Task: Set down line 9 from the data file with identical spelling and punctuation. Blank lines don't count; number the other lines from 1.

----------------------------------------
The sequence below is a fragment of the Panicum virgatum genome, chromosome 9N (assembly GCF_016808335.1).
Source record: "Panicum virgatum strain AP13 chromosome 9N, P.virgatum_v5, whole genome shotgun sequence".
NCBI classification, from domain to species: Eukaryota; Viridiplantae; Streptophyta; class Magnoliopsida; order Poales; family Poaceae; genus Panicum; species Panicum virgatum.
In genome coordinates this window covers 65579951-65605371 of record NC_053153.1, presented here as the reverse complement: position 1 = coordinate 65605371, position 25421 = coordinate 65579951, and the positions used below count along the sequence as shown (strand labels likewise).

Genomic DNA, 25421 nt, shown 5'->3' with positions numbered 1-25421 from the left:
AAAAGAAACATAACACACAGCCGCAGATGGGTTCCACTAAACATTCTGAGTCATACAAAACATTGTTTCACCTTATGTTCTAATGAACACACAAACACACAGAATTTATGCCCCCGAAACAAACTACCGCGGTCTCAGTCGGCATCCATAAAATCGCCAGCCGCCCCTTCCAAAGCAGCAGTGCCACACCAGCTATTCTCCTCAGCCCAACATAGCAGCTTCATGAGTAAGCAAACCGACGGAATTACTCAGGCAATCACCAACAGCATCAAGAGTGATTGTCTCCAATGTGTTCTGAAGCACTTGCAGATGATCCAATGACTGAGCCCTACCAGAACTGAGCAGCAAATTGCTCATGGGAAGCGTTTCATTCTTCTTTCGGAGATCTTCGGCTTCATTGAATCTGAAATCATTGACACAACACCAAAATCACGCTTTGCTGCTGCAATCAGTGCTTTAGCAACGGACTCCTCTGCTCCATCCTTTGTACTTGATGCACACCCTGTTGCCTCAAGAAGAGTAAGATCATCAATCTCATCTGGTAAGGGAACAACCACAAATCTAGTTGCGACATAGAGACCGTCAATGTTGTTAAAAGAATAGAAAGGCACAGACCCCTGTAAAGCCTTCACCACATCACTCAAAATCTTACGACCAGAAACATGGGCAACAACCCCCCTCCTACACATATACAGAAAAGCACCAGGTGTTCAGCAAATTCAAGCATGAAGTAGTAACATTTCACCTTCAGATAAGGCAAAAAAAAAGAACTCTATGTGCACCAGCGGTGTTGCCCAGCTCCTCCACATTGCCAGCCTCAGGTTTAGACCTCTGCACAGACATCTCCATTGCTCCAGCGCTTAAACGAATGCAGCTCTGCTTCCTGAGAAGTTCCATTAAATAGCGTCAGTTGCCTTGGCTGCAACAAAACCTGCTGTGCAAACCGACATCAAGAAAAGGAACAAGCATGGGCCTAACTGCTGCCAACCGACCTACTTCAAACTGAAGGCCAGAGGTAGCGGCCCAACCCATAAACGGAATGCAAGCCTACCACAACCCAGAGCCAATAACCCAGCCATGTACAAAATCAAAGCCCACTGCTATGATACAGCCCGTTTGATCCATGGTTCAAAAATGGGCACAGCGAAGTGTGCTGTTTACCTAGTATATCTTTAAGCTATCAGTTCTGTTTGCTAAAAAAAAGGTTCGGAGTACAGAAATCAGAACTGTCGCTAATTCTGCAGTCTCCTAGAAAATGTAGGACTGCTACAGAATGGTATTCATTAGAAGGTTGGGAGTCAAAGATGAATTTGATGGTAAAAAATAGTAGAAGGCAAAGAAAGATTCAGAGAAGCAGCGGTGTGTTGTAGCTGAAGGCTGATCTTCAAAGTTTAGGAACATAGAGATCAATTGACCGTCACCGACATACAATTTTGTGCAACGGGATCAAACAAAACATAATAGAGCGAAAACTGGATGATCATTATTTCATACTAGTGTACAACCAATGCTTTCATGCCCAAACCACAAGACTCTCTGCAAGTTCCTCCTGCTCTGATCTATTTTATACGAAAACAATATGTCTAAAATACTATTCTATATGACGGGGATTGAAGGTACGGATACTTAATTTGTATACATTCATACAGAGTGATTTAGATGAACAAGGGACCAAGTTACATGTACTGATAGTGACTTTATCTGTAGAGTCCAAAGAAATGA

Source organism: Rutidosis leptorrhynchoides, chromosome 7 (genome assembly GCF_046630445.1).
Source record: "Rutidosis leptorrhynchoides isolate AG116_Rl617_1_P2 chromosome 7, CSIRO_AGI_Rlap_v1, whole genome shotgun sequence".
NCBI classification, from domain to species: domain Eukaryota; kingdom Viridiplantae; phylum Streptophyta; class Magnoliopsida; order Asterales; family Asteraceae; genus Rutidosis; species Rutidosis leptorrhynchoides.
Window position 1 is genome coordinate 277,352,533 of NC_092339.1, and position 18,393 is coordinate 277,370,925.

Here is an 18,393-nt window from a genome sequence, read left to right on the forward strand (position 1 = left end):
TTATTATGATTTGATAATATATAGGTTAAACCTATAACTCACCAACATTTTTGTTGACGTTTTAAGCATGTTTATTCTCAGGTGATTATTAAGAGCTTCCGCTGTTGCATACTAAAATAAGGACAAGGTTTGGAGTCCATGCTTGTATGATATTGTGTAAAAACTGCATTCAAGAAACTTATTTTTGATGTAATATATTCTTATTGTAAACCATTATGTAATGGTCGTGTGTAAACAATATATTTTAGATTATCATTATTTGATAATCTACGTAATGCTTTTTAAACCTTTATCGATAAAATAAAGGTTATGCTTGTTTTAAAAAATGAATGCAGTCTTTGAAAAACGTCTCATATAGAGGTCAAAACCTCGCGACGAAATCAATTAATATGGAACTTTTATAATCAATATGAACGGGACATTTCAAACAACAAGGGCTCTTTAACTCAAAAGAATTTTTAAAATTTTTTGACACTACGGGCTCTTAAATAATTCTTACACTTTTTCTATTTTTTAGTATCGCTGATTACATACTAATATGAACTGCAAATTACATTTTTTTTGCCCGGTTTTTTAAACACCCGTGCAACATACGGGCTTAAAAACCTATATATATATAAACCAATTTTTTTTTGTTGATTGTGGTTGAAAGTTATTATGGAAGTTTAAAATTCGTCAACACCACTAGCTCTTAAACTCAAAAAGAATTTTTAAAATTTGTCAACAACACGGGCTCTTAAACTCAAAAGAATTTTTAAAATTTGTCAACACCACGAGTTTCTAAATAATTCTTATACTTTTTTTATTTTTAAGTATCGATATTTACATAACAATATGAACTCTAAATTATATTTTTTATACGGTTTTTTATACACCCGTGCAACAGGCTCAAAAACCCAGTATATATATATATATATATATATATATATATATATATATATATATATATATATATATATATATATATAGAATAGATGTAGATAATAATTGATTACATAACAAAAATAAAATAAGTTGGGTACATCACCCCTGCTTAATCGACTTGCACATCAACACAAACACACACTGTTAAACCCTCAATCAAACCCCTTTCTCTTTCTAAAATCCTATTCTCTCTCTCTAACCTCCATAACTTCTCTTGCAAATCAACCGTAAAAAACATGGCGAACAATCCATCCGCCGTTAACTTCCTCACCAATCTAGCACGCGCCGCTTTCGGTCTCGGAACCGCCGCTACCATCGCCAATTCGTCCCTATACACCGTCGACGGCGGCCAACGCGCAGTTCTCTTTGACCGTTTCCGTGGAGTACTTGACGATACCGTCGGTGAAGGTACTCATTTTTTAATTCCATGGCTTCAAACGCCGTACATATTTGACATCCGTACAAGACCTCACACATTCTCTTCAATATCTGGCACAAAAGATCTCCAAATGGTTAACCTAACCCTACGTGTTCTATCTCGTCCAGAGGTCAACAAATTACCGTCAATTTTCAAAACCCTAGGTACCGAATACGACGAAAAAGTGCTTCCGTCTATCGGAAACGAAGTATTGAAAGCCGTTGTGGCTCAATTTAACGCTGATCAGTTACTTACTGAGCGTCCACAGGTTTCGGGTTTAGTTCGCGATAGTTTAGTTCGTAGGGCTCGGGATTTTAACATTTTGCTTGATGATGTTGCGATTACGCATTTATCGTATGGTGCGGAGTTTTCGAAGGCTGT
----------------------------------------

NCBI classification, from domain to species: domain Eukaryota; kingdom Viridiplantae; phylum Streptophyta; class Magnoliopsida; order Asterales; family Asteraceae; genus Rutidosis; species Rutidosis leptorrhynchoides.